The young and the comfortable in today’s America too often assume their security and ease are the human historical norm. They don’t know that war, genocide, tyranny, extreme poverty, and oppression are far more common to the human experience. What America, despite its countless sins, has achieved for its own people and for billions around the world directly and indirectly can only be called blessed and providential.
Are America and its civilization morally worth defending? Yes, because the alternatives are too bleak to consider. And thoughtful, public-minded Christians, who are called by their Lord to care and contribute towards justice, humanity, and the common good, cannot be indifferent to America and its central role in the world today.
Niebuhr concluded his opening editorial for Christianity and Crisis in February 1941 by sardonically observing that his pacifist and neutralist friends “really believe that there is something particularly holy in neutrality between contending forces,” which sometimes “gives them a sense of holiness from which they proclaim a ‘holy war’ against their fellow Christians.” He noted that “action against evil must be resolute and it may have to be speedy,” realizing that for Christians, our “evil is mixed with our good, and that good is mixed with the evil against which we contend.” But “this realization must be expressed, not by irresolution or inaction, but through the depth of understanding with which we act.”
Of course the challenges for Niebuhr’s Christianity and Crisis in 1941 are different from our own. We are blessed not to face the Third Reich and a militarist Japan, and the moral quandaries of alliance with the likes of an equally murderous Stalinist Soviet Union. Yet peace, prosperity, liberty, and justice are never completely secure, and defending them for ourselves, and praying they are secured for others, remains a calling for responsible, civic-minded Christians in this age and every age.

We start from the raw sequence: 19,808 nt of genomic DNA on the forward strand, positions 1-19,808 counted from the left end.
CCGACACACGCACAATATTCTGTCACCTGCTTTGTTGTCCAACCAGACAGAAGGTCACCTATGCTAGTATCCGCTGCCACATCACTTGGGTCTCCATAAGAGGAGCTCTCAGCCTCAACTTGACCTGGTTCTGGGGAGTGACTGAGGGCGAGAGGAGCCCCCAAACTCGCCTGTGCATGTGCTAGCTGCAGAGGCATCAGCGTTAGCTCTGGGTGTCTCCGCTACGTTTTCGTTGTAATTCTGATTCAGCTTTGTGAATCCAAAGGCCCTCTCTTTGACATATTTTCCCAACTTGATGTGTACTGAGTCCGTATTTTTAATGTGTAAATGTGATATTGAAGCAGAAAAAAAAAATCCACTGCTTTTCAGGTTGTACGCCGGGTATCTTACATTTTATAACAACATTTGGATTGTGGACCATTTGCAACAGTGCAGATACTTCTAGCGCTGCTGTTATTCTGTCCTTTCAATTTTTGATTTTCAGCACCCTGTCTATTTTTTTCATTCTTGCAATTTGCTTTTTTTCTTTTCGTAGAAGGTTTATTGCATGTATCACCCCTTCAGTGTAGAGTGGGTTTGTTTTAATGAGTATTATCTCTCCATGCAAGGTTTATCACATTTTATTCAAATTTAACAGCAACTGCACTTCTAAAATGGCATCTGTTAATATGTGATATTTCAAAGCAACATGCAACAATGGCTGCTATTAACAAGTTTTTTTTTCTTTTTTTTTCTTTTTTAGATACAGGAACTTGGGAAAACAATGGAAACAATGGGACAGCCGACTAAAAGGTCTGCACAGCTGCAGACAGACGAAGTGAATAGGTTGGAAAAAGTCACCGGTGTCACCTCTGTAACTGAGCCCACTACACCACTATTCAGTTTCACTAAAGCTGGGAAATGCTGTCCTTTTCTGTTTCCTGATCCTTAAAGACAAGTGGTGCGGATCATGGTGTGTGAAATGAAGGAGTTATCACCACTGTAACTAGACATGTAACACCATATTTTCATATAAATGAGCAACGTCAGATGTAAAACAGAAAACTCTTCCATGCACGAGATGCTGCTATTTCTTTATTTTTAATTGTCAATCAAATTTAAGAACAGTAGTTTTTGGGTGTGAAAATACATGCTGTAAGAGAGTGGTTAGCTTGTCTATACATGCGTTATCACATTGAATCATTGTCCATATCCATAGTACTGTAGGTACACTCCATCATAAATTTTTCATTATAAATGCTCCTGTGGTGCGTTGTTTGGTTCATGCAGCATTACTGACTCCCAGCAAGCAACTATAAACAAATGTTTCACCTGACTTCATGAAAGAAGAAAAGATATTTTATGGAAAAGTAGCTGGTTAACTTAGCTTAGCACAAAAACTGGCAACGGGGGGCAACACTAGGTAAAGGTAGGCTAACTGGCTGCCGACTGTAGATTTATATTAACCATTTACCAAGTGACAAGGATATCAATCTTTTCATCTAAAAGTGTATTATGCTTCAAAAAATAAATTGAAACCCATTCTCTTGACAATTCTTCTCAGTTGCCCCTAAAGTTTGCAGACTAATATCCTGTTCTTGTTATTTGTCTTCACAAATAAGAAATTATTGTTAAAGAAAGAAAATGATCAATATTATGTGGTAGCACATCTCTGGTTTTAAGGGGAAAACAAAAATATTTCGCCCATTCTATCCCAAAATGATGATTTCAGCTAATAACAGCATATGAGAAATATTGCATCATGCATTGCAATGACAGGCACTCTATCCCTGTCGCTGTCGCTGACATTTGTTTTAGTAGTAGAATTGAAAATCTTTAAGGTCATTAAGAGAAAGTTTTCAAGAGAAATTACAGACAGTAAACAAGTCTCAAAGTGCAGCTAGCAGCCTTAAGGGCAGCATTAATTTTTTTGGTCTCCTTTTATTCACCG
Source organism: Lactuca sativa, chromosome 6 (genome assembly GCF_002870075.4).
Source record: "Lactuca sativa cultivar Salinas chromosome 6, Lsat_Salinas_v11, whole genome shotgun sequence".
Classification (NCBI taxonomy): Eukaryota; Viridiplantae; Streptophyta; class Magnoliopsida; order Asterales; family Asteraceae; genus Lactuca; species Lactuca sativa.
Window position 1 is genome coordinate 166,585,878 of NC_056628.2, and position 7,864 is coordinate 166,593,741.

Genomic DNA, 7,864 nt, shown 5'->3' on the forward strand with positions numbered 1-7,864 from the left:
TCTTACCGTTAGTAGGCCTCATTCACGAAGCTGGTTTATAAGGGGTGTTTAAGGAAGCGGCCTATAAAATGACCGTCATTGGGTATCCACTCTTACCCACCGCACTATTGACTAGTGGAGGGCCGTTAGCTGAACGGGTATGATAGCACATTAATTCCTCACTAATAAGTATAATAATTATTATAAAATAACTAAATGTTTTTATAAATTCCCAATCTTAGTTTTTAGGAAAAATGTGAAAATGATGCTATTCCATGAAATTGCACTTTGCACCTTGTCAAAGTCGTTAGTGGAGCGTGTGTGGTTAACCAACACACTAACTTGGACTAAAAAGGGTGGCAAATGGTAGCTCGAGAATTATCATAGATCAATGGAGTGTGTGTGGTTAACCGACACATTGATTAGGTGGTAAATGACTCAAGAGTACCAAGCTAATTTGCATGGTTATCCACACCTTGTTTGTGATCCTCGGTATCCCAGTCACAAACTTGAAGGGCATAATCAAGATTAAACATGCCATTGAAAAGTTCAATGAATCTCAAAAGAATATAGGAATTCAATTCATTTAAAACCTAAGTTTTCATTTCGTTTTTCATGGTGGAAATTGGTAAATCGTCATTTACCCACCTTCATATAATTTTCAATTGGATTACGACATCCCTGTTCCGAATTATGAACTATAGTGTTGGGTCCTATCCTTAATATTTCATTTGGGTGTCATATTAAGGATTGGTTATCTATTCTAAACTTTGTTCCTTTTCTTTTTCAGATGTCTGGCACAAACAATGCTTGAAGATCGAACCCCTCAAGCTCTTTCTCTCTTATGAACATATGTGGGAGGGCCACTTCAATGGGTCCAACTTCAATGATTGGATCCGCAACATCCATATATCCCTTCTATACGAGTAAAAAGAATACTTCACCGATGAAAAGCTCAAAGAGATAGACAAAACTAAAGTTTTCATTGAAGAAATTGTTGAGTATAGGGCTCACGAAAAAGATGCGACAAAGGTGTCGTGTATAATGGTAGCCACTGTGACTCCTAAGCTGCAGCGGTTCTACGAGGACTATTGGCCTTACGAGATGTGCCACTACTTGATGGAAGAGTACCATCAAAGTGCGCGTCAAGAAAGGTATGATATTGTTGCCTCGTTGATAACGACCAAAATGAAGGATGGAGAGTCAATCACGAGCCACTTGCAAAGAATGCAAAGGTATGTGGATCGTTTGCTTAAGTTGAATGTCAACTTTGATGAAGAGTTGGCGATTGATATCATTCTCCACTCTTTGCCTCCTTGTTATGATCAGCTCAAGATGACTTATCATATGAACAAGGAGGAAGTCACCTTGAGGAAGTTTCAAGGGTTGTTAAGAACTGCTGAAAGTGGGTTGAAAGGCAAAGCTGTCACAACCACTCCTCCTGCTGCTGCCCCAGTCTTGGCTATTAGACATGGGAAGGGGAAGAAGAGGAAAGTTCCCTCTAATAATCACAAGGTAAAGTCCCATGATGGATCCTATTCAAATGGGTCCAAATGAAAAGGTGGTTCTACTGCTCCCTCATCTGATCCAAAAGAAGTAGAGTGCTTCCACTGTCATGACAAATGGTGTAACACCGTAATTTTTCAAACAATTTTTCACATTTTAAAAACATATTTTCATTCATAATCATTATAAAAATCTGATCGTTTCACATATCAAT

This new journal, Providence, seeks to foster Christian and specifically Evangelical conversation about our moral duties as Americans in this place and time to seek, promote, and preserve an approximate justice with liberty for as many as possible, to include above all the liberty to hear and proclaim the Gospel around the world. We admit that today’s Evangelical pacifists and isolationists are partly a reaction against past Evangelical and Protestant failure effectively, if at all, to articulate historic Christian ethical teaching about God’s purpose for nations and governments. Providence will strive to rectify that failure and to initiate an exciting new adventure in seeking to interpret where America fits in the divine constellation of an ever onrushing human history.
We hope that you will join us in this adventure!